TRIPP v. SPANENBURG et al
Entry on Plaintiff's Motions for Preliminary Injunctive Relief - For these reasons, the extraordinary remedies requested are not warranted and Mr. Tripp's motions for preliminary injunctive relief, dkt. 36 , dkt. 65 , and dkt. 66 , are denied (SEE ENTRY). Signed by Judge Jane Magnus-Stinson on 11/6/2017. (DW)
UNITED STATES DISTRICT COURT
SOUTHERN DISTRICT OF INDIANA
TERRE HAUTE DIVISION
TERRY WILLIAM TRIPP,
WILLIAM SPANENBERG Corizon,
DR. VIKKI BURDINE, Corizon,
DR. COURTNEY DELONEY, Corizon,
Entry on Plaintiff’s Motions for Preliminary Injunctive Relief
Plaintiff Terry Tripp’s motion for preliminary injunctive relief, filed on May 23, 2017,
dkt. 36, seeks an order from the Court to reinstate certain medications and to order other
preliminary relief. Mr. Tripp alleges that his psychiatric and chronic pain medications have been
abruptly discontinued in retaliation for his using the prison grievance system. Defendant Dr.
Deloney has opposed the motion and Mr. Tripp has replied. The parties have also supplemented
their response and reply. Mr. Tripp has filed additional motions to reconsider the Court’s denial
of preliminary injunctive relief. Dkt. 65; dkt. 66. All of these motions have been considered in
this Entry. 1
Prior to this Entry, the Court had not denied Mr. Tripp’s request for preliminary injunctive relief. Mr.
Tripp’s request for preliminary injunctive relief in his original complaint became moot when he filed his
amended complaint on May 5, 2017. Dr. Burdine and Dr. Deloney were directed to respond to Mr.
Tripp’s request for preliminary injunctive relief within twenty-one (21) days of the date of counsel’s
appearance. Dr. Deloney responded on June 22, 2017, dkt. 46, and both defendants supplemented the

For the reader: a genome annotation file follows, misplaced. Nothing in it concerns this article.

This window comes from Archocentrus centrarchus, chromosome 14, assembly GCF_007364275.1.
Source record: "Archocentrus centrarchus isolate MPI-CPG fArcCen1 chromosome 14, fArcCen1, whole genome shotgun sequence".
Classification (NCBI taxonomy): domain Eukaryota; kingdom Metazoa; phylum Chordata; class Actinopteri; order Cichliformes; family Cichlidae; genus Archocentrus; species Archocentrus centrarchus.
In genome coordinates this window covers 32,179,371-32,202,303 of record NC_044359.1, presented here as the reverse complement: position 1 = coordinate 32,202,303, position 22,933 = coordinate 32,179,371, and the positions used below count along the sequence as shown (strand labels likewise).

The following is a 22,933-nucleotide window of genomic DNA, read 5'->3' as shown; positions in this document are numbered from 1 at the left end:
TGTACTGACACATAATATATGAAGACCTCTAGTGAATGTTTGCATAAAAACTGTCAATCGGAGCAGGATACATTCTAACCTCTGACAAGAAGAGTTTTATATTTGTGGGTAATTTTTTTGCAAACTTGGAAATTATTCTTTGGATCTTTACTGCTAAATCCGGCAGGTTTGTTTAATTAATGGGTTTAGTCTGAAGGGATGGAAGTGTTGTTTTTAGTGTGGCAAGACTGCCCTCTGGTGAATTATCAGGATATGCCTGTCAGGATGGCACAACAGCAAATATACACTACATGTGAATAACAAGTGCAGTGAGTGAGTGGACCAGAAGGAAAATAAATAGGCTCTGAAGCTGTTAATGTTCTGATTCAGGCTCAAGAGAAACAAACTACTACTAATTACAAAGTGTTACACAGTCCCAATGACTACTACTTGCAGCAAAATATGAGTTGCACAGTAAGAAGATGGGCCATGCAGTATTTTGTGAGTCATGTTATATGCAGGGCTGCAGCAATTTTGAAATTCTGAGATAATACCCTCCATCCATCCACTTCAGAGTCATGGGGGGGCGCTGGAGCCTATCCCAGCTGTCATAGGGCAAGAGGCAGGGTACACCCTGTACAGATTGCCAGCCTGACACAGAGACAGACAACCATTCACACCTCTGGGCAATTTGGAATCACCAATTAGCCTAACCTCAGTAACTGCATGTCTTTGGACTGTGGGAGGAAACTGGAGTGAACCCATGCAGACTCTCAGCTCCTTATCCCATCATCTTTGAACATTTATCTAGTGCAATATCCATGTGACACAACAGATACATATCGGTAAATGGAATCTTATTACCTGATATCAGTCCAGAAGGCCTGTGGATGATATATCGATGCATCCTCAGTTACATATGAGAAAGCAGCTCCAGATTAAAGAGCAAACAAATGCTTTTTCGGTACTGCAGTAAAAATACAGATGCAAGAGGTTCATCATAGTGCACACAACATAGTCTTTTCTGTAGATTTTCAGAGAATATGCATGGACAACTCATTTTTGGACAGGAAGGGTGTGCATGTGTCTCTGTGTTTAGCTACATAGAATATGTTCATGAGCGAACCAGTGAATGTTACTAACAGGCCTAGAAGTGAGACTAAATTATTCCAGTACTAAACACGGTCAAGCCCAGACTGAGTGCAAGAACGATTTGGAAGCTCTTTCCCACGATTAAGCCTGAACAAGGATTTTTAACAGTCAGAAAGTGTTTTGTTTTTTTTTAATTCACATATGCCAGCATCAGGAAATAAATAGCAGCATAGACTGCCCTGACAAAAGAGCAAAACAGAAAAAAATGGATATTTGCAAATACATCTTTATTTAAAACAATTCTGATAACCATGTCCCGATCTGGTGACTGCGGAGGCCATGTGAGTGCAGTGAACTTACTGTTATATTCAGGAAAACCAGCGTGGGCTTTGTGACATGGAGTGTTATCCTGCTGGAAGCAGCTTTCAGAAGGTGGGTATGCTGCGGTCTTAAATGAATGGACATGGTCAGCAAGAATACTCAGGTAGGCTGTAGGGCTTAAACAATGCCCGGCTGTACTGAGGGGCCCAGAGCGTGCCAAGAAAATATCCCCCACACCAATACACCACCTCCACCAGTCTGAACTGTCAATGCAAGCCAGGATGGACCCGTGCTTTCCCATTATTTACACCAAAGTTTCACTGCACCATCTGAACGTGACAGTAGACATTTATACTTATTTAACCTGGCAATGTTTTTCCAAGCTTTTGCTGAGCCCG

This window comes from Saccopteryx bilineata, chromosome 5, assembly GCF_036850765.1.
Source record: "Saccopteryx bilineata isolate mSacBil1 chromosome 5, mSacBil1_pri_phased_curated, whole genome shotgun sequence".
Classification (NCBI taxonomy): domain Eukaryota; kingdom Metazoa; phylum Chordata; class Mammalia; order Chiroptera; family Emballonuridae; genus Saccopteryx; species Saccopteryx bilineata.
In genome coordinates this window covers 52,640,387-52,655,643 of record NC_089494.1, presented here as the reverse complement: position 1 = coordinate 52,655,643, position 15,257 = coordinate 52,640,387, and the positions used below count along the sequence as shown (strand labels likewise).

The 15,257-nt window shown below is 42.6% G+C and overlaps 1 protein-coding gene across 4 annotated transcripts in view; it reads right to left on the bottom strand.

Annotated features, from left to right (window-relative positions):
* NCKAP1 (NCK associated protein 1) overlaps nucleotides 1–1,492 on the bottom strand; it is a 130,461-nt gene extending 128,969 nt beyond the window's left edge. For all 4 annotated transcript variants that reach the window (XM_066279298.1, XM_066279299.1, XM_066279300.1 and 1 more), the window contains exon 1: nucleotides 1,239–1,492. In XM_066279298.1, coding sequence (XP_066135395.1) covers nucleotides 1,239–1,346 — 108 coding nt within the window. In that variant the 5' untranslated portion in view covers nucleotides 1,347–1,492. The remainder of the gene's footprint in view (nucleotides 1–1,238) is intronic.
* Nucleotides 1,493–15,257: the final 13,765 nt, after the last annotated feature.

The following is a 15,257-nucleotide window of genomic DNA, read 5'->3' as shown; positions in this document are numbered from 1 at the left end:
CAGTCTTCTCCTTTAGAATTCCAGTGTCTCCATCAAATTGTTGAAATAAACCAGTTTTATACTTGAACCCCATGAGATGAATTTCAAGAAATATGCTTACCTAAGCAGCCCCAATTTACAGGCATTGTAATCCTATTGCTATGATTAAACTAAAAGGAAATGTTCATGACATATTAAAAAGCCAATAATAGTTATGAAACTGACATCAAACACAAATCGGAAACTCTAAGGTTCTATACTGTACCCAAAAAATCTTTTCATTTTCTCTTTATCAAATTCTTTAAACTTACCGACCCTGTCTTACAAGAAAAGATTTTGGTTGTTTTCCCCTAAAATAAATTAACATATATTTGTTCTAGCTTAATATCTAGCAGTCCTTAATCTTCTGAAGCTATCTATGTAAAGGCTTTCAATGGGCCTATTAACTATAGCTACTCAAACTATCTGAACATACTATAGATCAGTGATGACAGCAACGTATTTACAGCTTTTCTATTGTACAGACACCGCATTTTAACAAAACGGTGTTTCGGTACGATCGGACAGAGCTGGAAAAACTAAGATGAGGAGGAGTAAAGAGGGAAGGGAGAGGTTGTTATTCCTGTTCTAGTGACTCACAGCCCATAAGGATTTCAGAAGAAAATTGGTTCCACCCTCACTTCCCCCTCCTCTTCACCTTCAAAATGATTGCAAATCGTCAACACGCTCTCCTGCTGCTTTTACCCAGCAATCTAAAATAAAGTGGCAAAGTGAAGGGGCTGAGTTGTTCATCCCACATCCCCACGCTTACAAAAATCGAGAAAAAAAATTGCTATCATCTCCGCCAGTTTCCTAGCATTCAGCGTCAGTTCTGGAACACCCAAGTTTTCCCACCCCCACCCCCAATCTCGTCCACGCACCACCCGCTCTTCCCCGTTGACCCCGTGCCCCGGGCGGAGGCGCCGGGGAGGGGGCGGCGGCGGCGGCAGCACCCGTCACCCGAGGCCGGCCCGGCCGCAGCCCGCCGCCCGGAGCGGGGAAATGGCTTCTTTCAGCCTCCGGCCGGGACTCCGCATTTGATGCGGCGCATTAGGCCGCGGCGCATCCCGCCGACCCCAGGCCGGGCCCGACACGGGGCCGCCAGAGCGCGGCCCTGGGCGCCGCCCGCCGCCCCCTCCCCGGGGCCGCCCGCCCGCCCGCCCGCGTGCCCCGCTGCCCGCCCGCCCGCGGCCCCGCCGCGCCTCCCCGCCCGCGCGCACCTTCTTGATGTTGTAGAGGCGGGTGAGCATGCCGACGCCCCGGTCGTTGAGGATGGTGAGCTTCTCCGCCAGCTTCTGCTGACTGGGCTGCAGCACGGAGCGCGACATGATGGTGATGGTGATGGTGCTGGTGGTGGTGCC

response as directed on August 17, 2017, dkt. 60.
Mr. Tripp seeks an order requiring the defendants to: 1) transfer him to another facility to
avoid retaliatory acts by the defendants; 2) have Mr. Tripp seen by an outside medical doctor and
psychiatrist; and 3) have his mental health medication, Wellbutrin, reinstated.
As recited in the Court’s Entry screening the amended complaint, Mr. Tripp alleges that
he has suffered from a lifelong history of physical and mental health disorders, including posttraumatic stress disorder, major depressive disorder, panic/anxiety disorders, scoliosis,
sciatica/neuropathy, and a severe head injury. While incarcerated in 2012, he took the following
prescription medications: Wellbutrin for mental health issues and Gabapentin/Neurontin for
chronic pain. He alleges that this course of treatment was extremely effective. When he was
released from prison in late 2015, he continued those two medications and his family physician
also added Klonopin and Buspirone for extreme anxiety. Mr. Tripp violated his probation and
was re-incarcerated in August 2016.
When Mr. Tripp arrived back at the Reception Diagnostic Center, all of his medications
except Neurontin were discontinued. On August 23, 2016, when he arrived at Putnamville
Correctional Facility, he notified medical and mental health staff that he needed his other
medications. Several weeks later, the Wellbutrin was re-started at a lower dose, and his
Neurontin was provided but at a lower dose than he had been taking.
On December 12, 2016, after Mr. Tripp filed multiple grievances concerning his medical
care, Dr. Spanenberg allegedly discontinued all of Mr. Tripp’s medications, including the
Wellbutrin prescribed by Dr. Burdine. Mr. Tripp alleges that according to the manufacturers of
the medications, they should never be discontinued abruptly because of possible fatal side
effects. All of the medications were later reinstated except Wellbutrin.
Mr. Tripp alleges that on January 3, 2017, Dr. Burdine told him that he would never
receive Wellbutrin again. Dr. Burdine told him there were other medications Mr. Tripp could try,
but Mr. Tripp has declined those other alternatives, at least until recently, because he believes he
has tried them before and they have not been effective. He concedes that some of his chronic
physical issues have been treated, but his mental health medication remains discontinued and he